Open Source Quality: Application Architecture Data from Over 2,500 Projects Made Available

Coverity – a company specialized in software integrity products and testing services - today announced the publication of application architecture data from over 2,500 popular open source software projects on

All data is provided as an extension of Coverity’s work with the U.S. Department of Homeland Security (DHS) with a Creative Commons license, and individual developers and open source vendors can freely benefit from it.

Today the ‘state of the art’ in viewing code hierarchies is pretty poor, and as a matter of fact dependencies and structure are not easily visible. Coverity Architecture Analyzer provides visual and actionable data, reporting hierarchies and dependencies.

David Maxwell, Open Source Strategist at Coverity, gave me some background and information about the Architecture Library, a project that is part of the ‘Open Source Hardening Project‘, and also about Coverity’s scan.

DHS pursues many avenues to improve software security, including reactive ones like firewalls, intrusion detection, and virus detection – but in our case, they were looking for a proactive approach. How do you make software more stable, secure, and reliable, so that you don’t have to deal with exploits after they happen.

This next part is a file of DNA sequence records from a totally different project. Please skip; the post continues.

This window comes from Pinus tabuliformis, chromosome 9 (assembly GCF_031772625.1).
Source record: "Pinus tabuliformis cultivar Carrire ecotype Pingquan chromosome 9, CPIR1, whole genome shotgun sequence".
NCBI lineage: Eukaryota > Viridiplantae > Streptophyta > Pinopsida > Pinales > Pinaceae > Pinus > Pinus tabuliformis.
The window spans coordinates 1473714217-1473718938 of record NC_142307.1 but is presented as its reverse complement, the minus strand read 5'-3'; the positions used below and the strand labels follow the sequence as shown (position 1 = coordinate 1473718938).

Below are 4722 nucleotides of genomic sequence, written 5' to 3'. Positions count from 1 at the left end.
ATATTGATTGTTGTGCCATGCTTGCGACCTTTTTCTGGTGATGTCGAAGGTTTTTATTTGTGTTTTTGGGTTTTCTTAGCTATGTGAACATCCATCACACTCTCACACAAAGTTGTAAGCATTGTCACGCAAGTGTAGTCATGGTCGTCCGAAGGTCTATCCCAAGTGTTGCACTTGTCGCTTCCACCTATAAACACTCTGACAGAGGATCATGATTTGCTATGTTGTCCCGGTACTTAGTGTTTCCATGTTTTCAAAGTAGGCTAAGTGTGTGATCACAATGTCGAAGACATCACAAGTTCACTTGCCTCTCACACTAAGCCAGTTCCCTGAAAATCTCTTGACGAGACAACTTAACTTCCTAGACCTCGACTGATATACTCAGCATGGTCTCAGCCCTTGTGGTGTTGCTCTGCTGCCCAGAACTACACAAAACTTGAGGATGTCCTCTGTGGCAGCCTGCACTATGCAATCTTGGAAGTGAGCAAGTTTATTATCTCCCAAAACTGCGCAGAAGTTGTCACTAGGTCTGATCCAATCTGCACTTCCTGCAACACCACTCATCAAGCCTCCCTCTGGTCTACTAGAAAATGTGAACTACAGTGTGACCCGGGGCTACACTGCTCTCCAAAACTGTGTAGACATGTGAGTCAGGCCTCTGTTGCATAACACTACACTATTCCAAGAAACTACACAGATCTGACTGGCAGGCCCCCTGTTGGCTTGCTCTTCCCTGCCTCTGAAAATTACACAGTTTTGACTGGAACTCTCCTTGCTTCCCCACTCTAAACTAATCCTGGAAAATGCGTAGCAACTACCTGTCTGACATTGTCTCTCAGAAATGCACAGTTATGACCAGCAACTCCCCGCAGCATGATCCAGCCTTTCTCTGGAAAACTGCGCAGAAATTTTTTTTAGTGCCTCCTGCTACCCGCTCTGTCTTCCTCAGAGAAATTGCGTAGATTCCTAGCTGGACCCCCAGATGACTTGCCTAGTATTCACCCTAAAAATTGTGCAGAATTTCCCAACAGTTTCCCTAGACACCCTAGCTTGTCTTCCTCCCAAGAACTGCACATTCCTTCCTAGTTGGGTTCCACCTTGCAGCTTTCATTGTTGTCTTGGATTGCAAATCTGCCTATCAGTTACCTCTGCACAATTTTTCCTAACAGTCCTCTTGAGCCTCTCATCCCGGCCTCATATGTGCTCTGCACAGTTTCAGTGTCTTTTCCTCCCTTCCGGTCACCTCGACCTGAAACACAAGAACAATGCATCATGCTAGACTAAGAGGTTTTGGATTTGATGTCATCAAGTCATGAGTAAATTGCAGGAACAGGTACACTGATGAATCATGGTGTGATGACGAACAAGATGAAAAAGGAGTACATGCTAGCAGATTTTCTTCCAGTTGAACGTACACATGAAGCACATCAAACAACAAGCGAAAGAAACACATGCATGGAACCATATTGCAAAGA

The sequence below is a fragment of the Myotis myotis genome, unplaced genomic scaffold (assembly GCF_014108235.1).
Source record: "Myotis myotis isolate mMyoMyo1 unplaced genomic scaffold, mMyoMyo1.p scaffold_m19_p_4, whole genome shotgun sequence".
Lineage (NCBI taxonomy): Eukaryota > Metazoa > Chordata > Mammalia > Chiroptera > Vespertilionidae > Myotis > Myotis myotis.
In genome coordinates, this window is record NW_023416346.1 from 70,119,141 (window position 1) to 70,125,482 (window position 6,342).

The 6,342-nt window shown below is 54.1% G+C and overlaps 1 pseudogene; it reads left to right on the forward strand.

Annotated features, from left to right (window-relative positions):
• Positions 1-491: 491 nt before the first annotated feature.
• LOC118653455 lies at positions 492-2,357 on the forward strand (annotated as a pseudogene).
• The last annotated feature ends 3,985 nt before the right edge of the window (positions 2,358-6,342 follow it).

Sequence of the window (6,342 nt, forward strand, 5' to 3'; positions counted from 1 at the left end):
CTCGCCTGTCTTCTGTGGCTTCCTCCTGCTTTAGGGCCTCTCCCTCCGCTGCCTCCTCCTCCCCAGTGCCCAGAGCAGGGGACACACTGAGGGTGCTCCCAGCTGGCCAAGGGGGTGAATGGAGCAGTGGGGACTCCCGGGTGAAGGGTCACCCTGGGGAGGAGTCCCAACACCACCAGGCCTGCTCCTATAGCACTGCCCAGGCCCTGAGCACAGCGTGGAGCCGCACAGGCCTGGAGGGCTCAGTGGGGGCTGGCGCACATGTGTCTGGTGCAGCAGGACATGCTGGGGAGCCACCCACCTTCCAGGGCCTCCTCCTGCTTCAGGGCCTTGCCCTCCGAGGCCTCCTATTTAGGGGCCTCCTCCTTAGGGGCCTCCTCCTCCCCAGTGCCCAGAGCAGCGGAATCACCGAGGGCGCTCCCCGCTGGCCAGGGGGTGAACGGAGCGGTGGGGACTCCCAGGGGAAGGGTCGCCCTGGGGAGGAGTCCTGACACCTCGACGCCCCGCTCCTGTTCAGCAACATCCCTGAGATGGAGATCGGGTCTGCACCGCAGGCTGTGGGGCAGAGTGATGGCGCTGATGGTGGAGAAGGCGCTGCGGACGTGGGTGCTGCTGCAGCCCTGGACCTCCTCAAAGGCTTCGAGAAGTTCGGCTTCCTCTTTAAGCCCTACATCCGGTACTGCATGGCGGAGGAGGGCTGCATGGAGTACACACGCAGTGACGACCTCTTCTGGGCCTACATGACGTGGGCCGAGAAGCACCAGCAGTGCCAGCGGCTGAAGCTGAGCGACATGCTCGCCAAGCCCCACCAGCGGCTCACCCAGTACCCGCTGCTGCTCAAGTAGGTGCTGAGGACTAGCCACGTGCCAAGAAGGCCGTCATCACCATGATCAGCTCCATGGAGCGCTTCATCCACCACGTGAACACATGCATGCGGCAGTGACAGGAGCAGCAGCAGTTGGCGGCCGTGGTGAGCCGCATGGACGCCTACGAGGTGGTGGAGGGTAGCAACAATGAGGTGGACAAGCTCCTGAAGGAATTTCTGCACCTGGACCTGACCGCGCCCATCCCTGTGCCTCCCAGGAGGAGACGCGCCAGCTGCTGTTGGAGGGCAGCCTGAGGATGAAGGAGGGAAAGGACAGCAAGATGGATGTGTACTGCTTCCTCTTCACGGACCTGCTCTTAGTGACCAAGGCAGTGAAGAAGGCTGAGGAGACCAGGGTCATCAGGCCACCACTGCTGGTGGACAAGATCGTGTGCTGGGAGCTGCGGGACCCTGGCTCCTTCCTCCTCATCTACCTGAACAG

The Coverity portion was to use our static analysis software on open source projects, and give the results to the developers who work on those projects, so they could fix the bugs we found. Our part of the contract was $100,000/y for 3 years (just ending now).

So far, over 8,500 bugs have been fixed in open source software that were identified by our analysis. Some of the most recent examples were noted in the release of Wine 1.1.5 last week.

Only a fraction of total fundings – $100,000 out of $1.24 million - allowed Coverity to enlist on the Scan Ladder more than 250 projects, find bugs, make them available to the developers, track changes made to the software and eventually confirm that by doing ongoing analysis of the code as it is updated.

How projects in the Scan Ladder are selected?

The initial selection was made manually, by choosing the most popular and widely used projects – Linux, Apache, Samba, OpenSSL…  after the project was up and running with the first 35 or so of those, we had many requests from projects that wanted to be included in the Scan.

Selection was done that way because bug fixes in widely used projects benefit more users. Of course, the analysis is only valuable if the bugs get fixed, so working with projects that express an interest makes good sense.

Given the results, I wonder if open source vendors will apply..